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That Missed Goaltend May Not Have Cost Northwestern the Game, But It Sure Felt Like It Did

A four-point swing on a blown call stopped the Wildcats’ upset bid in its tracks

(Getty Images)
(Getty Images)

I had totally come to terms with Northwestern getting the living crap kicked out of it. The Wildcats were in the tournament for the first time ever, and they made the second round. I was cool with 1-seeded Gonzaga pasting them, and the Bulldogs jumped out to a 34–12 lead in the first half.

But Northwestern came roaring back in the second half, for reasons I can’t fully explain. The Wildcats were drilling 3s. They were limiting Gonzaga’s Przemek Karnowski and Zach Collins, each miles better than any Northwestern big man. At one end of the floor, Northwestern’s Vic Law finished a putback jam to cut the lead to five. At the other end, Northwestern’s Scottie Lindsey swatted Gonzaga star Nigel Williams-Goss. Then Gonzaga committed a blatant goaltend on the other end of the floor, hypothetically cutting the lead to three.

Except it wasn’t called goaltending. And Northwestern coach Chris Collins picked up a technical after running up on the referees to insist it was.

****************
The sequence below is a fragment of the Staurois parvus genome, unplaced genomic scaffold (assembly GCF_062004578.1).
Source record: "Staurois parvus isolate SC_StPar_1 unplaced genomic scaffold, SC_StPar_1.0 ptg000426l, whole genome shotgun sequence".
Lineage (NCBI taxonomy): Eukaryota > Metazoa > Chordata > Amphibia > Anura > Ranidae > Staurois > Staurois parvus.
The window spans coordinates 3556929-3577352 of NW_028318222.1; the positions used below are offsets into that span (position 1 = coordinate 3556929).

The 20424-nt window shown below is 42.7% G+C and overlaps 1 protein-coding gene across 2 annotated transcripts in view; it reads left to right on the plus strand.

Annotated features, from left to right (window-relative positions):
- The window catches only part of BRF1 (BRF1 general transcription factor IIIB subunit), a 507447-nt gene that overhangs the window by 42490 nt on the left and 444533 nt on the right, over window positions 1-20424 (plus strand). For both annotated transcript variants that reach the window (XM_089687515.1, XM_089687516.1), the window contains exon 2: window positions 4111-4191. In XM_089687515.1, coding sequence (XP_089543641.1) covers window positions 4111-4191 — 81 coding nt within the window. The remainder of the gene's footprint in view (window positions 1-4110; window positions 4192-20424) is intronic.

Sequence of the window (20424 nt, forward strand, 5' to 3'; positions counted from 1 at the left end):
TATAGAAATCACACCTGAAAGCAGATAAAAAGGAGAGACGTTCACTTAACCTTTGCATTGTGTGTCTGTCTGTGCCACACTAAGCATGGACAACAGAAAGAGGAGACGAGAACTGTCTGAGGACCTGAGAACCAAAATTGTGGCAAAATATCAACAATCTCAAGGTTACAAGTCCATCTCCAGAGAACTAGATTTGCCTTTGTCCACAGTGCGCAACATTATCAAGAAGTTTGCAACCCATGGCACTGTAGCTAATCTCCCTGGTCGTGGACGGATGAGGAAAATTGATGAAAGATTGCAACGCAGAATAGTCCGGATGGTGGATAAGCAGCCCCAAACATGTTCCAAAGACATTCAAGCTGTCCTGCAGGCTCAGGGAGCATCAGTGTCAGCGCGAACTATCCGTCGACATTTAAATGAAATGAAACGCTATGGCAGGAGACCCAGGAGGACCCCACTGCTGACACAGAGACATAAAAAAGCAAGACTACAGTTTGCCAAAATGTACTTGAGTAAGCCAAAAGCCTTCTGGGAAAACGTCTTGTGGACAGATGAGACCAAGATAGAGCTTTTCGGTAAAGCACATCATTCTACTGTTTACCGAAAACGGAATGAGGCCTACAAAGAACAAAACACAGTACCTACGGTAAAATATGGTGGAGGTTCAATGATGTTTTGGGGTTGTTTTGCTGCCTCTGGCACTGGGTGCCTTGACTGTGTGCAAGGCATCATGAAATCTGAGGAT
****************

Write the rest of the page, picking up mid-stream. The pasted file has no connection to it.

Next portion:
The Gonzaga play obviously was goaltending — technically basket interference, as a player is not allowed to “reach through the basket from below and touch the ball before it enters the cylinder.” The missed call falls into a weird category. An incorrect basket interference call is a “correctable error,” and referees are allowed to take points off the board after a review. They’re also allowed to add points to the board if they wave off a bucket for offensive basket interference, but find that the call shouldn’t have been made. But they’re not allowed to review a call they never made in the first place. I suppose this makes sense — if they were allowed to review everything, there could be a problem with game length. But there should be a YO, HE PUT HIS ARM THROUGH THE BASKET exception, for when a player sticks his freakin’ arm through the basket and none of the refs say anything.

But Collins also probably shouldn’t have been so demonstrative about yelling at the referees. Gonzaga used the technical free throws to take a seven-point lead. Northwestern never threatened again, and Gonzaga prevailed, 79–73.

A coach picking up a technical can have some value, alerting the referee to a mistake. But there’s no way that, with five minutes remaining in the game, that value came anywhere close to the value of the two points Gonzaga scored on the technical free throws. The Bulldogs were only called for one foul the rest of the way.

Sports are dumb. I’m hurt by the loss, mad a call was missed, bewildered by the arbitrariness of review rules, proud of Collins for fighting against a basketball injustice, and simultaneously frustrated at Collins for letting his emotions cost the team. But most of all, I guess I’m just happy at Northwestern for being much better than I had ever hoped. They made the NCAA tournament and won a game and then almost won another!

I could write a few thousand words about all those emotions, or I could just let this kid summarize them in a second.